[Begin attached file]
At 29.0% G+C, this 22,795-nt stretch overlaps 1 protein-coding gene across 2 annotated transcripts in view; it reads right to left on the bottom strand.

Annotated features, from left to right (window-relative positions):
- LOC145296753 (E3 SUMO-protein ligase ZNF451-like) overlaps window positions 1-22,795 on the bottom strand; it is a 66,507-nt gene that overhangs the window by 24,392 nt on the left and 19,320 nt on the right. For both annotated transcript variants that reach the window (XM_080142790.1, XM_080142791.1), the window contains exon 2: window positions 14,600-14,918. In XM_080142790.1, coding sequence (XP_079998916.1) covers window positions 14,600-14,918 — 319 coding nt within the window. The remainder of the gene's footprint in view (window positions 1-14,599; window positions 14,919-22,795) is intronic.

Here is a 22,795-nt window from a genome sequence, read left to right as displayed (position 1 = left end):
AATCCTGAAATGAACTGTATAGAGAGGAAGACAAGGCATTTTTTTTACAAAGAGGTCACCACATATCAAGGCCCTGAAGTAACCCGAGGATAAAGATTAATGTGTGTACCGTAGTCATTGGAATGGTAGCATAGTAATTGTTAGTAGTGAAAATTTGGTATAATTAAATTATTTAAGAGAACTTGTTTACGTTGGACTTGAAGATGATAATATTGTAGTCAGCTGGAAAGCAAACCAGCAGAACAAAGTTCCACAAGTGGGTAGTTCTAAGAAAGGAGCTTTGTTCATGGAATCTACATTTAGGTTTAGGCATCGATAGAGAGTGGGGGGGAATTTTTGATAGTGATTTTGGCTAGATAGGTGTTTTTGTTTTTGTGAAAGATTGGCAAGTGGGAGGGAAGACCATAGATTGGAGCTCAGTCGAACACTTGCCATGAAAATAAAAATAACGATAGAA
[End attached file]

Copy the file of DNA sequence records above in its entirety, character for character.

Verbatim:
At 29.0% G+C, this 22,795-nt stretch overlaps 1 protein-coding gene across 2 annotated transcripts in view; it reads right to left on the bottom strand.

Annotated features, from left to right (window-relative positions):
- LOC145296753 (E3 SUMO-protein ligase ZNF451-like) overlaps window positions 1-22,795 on the bottom strand; it is a 66,507-nt gene that overhangs the window by 24,392 nt on the left and 19,320 nt on the right. For both annotated transcript variants that reach the window (XM_080142790.1, XM_080142791.1), the window contains exon 2: window positions 14,600-14,918. In XM_080142790.1, coding sequence (XP_079998916.1) covers window positions 14,600-14,918 — 319 coding nt within the window. The remainder of the gene's footprint in view (window positions 1-14,599; window positions 14,919-22,795) is intronic.

Here is a 22,795-nt window from a genome sequence, read left to right as displayed (position 1 = left end):
AATCCTGAAATGAACTGTATAGAGAGGAAGACAAGGCATTTTTTTTACAAAGAGGTCACCACATATCAAGGCCCTGAAGTAACCCGAGGATAAAGATTAATGTGTGTACCGTAGTCATTGGAATGGTAGCATAGTAATTGTTAGTAGTGAAAATTTGGTATAATTAAATTATTTAAGAGAACTTGTTTACGTTGGACTTGAAGATGATAATATTGTAGTCAGCTGGAAAGCAAACCAGCAGAACAAAGTTCCACAAGTGGGTAGTTCTAAGAAAGGAGCTTTGTTCATGGAATCTACATTTAGGTTTAGGCATCGATAGAGAGTGGGGGGGAATTTTTGATAGTGATTTTGGCTAGATAGGTGTTTTTGTTTTTGTGAAAGATTGGCAAGTGGGAGGGAAGACCATAGATTGGAGCTCAGTCGAACACTTGCCATGAAAATAAAAATAACGATAGAA